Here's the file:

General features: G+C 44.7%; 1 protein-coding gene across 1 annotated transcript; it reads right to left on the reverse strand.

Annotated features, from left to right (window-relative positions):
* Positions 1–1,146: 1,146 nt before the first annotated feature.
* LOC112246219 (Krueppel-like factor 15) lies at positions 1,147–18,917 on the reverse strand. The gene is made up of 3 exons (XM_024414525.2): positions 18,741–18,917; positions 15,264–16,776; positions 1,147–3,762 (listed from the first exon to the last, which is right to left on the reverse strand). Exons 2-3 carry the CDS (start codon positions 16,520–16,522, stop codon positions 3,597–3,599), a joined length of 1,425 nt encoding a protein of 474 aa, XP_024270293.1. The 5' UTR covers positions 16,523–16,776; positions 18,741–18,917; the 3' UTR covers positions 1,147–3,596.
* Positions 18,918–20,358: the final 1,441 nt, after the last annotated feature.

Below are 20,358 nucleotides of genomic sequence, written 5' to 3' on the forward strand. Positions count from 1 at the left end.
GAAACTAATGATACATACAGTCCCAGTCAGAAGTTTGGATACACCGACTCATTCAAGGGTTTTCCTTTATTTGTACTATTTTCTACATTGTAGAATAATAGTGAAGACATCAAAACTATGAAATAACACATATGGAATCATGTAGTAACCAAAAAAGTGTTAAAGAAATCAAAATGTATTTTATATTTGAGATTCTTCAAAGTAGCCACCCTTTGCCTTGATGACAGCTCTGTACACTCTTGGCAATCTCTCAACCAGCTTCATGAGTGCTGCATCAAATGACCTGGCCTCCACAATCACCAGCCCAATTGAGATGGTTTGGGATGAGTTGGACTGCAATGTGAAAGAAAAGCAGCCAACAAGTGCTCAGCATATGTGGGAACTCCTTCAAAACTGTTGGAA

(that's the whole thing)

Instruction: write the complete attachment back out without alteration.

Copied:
General features: G+C 44.7%; 1 protein-coding gene across 1 annotated transcript; it reads right to left on the reverse strand.

Annotated features, from left to right (window-relative positions):
* Positions 1–1,146: 1,146 nt before the first annotated feature.
* LOC112246219 (Krueppel-like factor 15) lies at positions 1,147–18,917 on the reverse strand. The gene is made up of 3 exons (XM_024414525.2): positions 18,741–18,917; positions 15,264–16,776; positions 1,147–3,762 (listed from the first exon to the last, which is right to left on the reverse strand). Exons 2-3 carry the CDS (start codon positions 16,520–16,522, stop codon positions 3,597–3,599), a joined length of 1,425 nt encoding a protein of 474 aa, XP_024270293.1. The 5' UTR covers positions 16,523–16,776; positions 18,741–18,917; the 3' UTR covers positions 1,147–3,596.
* Positions 18,918–20,358: the final 1,441 nt, after the last annotated feature.

Below are 20,358 nucleotides of genomic sequence, written 5' to 3' on the forward strand. Positions count from 1 at the left end.
GAAACTAATGATACATACAGTCCCAGTCAGAAGTTTGGATACACCGACTCATTCAAGGGTTTTCCTTTATTTGTACTATTTTCTACATTGTAGAATAATAGTGAAGACATCAAAACTATGAAATAACACATATGGAATCATGTAGTAACCAAAAAAGTGTTAAAGAAATCAAAATGTATTTTATATTTGAGATTCTTCAAAGTAGCCACCCTTTGCCTTGATGACAGCTCTGTACACTCTTGGCAATCTCTCAACCAGCTTCATGAGTGCTGCATCAAATGACCTGGCCTCCACAATCACCAGCCCAATTGAGATGGTTTGGGATGAGTTGGACTGCAATGTGAAAGAAAAGCAGCCAACAAGTGCTCAGCATATGTGGGAACTCCTTCAAAACTGTTGGAA